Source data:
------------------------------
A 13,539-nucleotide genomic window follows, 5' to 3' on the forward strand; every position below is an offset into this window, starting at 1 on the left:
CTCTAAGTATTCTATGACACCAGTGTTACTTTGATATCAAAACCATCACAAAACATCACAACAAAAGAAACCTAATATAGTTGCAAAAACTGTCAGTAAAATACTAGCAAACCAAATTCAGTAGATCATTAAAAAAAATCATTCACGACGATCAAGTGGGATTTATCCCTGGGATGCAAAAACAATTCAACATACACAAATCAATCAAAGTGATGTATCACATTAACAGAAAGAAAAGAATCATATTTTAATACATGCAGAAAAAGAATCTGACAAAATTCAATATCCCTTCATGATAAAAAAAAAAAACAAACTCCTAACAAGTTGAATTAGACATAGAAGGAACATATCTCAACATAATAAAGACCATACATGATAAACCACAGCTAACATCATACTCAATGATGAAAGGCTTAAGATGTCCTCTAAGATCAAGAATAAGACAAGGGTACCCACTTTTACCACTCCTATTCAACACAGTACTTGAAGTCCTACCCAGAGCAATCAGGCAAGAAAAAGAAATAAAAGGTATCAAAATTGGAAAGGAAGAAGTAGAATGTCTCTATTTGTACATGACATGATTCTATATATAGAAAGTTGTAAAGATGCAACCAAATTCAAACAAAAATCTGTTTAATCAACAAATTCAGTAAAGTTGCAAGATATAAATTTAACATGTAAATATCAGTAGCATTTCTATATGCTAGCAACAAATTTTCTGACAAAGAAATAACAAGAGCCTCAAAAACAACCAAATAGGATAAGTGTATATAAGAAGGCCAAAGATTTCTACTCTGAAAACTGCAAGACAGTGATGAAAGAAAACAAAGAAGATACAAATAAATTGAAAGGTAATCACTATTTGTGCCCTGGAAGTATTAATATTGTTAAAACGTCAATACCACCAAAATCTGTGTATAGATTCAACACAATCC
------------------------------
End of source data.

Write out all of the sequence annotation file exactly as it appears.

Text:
A 13,539-nucleotide genomic window follows, 5' to 3' on the forward strand; every position below is an offset into this window, starting at 1 on the left:
CTCTAAGTATTCTATGACACCAGTGTTACTTTGATATCAAAACCATCACAAAACATCACAACAAAAGAAACCTAATATAGTTGCAAAAACTGTCAGTAAAATACTAGCAAACCAAATTCAGTAGATCATTAAAAAAAATCATTCACGACGATCAAGTGGGATTTATCCCTGGGATGCAAAAACAATTCAACATACACAAATCAATCAAAGTGATGTATCACATTAACAGAAAGAAAAGAATCATATTTTAATACATGCAGAAAAAGAATCTGACAAAATTCAATATCCCTTCATGATAAAAAAAAAAAACAAACTCCTAACAAGTTGAATTAGACATAGAAGGAACATATCTCAACATAATAAAGACCATACATGATAAACCACAGCTAACATCATACTCAATGATGAAAGGCTTAAGATGTCCTCTAAGATCAAGAATAAGACAAGGGTACCCACTTTTACCACTCCTATTCAACACAGTACTTGAAGTCCTACCCAGAGCAATCAGGCAAGAAAAAGAAATAAAAGGTATCAAAATTGGAAAGGAAGAAGTAGAATGTCTCTATTTGTACATGACATGATTCTATATATAGAAAGTTGTAAAGATGCAACCAAATTCAAACAAAAATCTGTTTAATCAACAAATTCAGTAAAGTTGCAAGATATAAATTTAACATGTAAATATCAGTAGCATTTCTATATGCTAGCAACAAATTTTCTGACAAAGAAATAACAAGAGCCTCAAAAACAACCAAATAGGATAAGTGTATATAAGAAGGCCAAAGATTTCTACTCTGAAAACTGCAAGACAGTGATGAAAGAAAACAAAGAAGATACAAATAAATTGAAAGGTAATCACTATTTGTGCCCTGGAAGTATTAATATTGTTAAAACGTCAATACCACCAAAATCTGTGTATAGATTCAACACAATCC